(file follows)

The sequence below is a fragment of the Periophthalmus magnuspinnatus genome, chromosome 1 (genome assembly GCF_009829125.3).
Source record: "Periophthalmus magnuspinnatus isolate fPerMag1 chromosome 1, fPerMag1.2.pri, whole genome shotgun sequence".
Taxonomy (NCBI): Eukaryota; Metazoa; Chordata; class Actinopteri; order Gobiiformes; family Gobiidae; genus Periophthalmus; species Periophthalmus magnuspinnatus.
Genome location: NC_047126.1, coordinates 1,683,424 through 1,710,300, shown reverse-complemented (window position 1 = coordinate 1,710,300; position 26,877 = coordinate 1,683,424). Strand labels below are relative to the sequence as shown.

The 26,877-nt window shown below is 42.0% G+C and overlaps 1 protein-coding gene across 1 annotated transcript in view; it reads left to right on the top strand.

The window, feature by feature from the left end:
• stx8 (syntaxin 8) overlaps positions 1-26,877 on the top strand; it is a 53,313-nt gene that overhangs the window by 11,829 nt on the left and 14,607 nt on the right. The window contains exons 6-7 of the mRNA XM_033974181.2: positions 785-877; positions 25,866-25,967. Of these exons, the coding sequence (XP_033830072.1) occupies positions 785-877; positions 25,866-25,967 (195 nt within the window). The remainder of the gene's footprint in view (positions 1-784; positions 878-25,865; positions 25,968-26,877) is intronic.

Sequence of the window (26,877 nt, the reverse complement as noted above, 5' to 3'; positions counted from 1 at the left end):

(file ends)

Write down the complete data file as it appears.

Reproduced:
The sequence below is a fragment of the Periophthalmus magnuspinnatus genome, chromosome 1 (genome assembly GCF_009829125.3).
Source record: "Periophthalmus magnuspinnatus isolate fPerMag1 chromosome 1, fPerMag1.2.pri, whole genome shotgun sequence".
Taxonomy (NCBI): Eukaryota; Metazoa; Chordata; class Actinopteri; order Gobiiformes; family Gobiidae; genus Periophthalmus; species Periophthalmus magnuspinnatus.
Genome location: NC_047126.1, coordinates 1,683,424 through 1,710,300, shown reverse-complemented (window position 1 = coordinate 1,710,300; position 26,877 = coordinate 1,683,424). Strand labels below are relative to the sequence as shown.

The 26,877-nt window shown below is 42.0% G+C and overlaps 1 protein-coding gene across 1 annotated transcript in view; it reads left to right on the top strand.

The window, feature by feature from the left end:
• stx8 (syntaxin 8) overlaps positions 1-26,877 on the top strand; it is a 53,313-nt gene that overhangs the window by 11,829 nt on the left and 14,607 nt on the right. The window contains exons 6-7 of the mRNA XM_033974181.2: positions 785-877; positions 25,866-25,967. Of these exons, the coding sequence (XP_033830072.1) occupies positions 785-877; positions 25,866-25,967 (195 nt within the window). The remainder of the gene's footprint in view (positions 1-784; positions 878-25,865; positions 25,968-26,877) is intronic.

Sequence of the window (26,877 nt, the reverse complement as noted above, 5' to 3'; positions counted from 1 at the left end):